Physiology of Micturation

Micturation is the discharge of urine from the bladder via the urethra.

This page continues from the general description of the human bladder and the separate labeled diagrams of the male and female bladder and urethra. Micturation is also known as urination.

As explained on previous pages, the bladder is a loose sack that can accommodate a range of volumes of urine ranging from 0 ml immediately after the bladder has been emptied, to a maximum of around 300-400ml in normal adults, less in cases of children and adults of below average size. When the quantity of urine contained in the bladder exceeds that necessary to cause tension in the walls of the bladder this is communicated to the brain (i.e. the Central Nervous System, CNS, see parts of the CNS) and is perceived consciously as the sensation of a full bladder.

Urine is released from the bladder into the urethra, and then out of the body, as a result of the actions of muscles. These muscles are innervated by nerve cells called motor neurons acting at neuromusclar junctions (NMJs). The following paragraphs state

Nervous System control of Micturation (recap structure of nervous system)

Recall from knowledge of the organisation of the nervous system that the Peripheral Nervous System (PNS) which includes all nervous system tissue outside of the brain and spinal cord, may be subdivided into the:

  • Somatic Nervous System (SNS), the
  • Autonomic Nervous System (ANS), and the
  • Enteric Nervous System (ENS), which relates to the nerves of the gut.

The ENS is an involuntary part of the nervous system that relates only to the gut so has no part in micturation.

Both the SNS and the ANS are involved in micturation because the SNS controls skeletal muscles (also known as striated or voluntary muscles) and the ANS controls smooth muscle (also called 'involuntary' muscle). The part of the ANS that controls motor neurons, and therefore ultimately muscles, consists of the sympathetic division and the parasympathetic division. Many tissues are innervated by both of these divisions (sometimes called "systems" rather than "divisions", although they are also sections of the Autonomic Nervous System). In the cases of tissues innervated by both the sympathetic and parasympathetic divisions of the ANS, the nerves of these two divisions generally have opposing effects.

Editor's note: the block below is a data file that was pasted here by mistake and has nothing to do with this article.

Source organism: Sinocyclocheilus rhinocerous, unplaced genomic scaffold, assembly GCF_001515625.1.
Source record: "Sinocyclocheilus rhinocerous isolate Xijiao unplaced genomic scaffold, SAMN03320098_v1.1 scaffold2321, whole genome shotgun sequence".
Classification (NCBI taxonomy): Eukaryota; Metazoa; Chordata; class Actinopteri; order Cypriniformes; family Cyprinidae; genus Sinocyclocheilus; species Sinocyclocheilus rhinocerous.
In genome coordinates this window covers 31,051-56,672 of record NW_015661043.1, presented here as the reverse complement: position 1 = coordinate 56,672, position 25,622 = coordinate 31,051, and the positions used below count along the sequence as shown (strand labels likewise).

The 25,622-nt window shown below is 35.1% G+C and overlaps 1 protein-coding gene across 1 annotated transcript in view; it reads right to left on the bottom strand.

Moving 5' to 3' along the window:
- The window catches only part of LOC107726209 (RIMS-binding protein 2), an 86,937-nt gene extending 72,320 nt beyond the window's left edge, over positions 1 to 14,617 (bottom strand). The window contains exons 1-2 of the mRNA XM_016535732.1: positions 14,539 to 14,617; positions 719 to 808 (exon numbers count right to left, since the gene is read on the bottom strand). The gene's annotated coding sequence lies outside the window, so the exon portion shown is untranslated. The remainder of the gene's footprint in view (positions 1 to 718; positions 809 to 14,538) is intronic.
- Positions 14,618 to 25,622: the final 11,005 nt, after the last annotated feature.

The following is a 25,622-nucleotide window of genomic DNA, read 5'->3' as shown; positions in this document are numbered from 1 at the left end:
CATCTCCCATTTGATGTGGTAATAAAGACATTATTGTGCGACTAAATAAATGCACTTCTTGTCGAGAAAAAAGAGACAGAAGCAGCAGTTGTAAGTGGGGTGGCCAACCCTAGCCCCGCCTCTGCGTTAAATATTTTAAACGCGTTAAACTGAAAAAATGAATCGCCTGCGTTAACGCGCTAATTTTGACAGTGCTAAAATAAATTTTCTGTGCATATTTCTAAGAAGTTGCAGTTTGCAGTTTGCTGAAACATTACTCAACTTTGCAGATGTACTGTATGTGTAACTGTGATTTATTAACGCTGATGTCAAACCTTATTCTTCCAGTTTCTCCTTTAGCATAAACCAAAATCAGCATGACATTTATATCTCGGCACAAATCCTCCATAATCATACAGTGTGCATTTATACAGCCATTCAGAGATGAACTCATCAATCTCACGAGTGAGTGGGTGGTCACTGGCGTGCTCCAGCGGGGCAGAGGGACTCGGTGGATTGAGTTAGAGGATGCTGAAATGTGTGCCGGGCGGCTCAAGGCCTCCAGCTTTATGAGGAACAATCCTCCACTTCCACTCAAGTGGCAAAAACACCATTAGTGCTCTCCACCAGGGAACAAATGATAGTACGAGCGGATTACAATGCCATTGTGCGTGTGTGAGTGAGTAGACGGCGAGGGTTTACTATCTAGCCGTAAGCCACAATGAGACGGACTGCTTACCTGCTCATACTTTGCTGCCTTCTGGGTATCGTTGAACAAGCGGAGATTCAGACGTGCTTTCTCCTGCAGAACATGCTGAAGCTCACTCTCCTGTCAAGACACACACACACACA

Control of Muscles involved in Micturation

The detrusor muscle is the (smooth) muscle of the bladder wall and, together with the urethral (internal) sphincter muscle located at the neck of the bladder, is innervated by the sympathetic nerve fibres from the lumbar sections of spinal cord, and also by the parasympathetic nerve fibres from sacral segments 2 - 4 of the spinal cord.
Recall that these muscles are NOT under voluntary control.

However, the external urethral sphincter muscle is under voluntary control, and as such is innervated by the SNS.

Micturation Reflex

The micturation reflex is an autonomic spinal cord reflex that initiates urination.

Involuntary Action: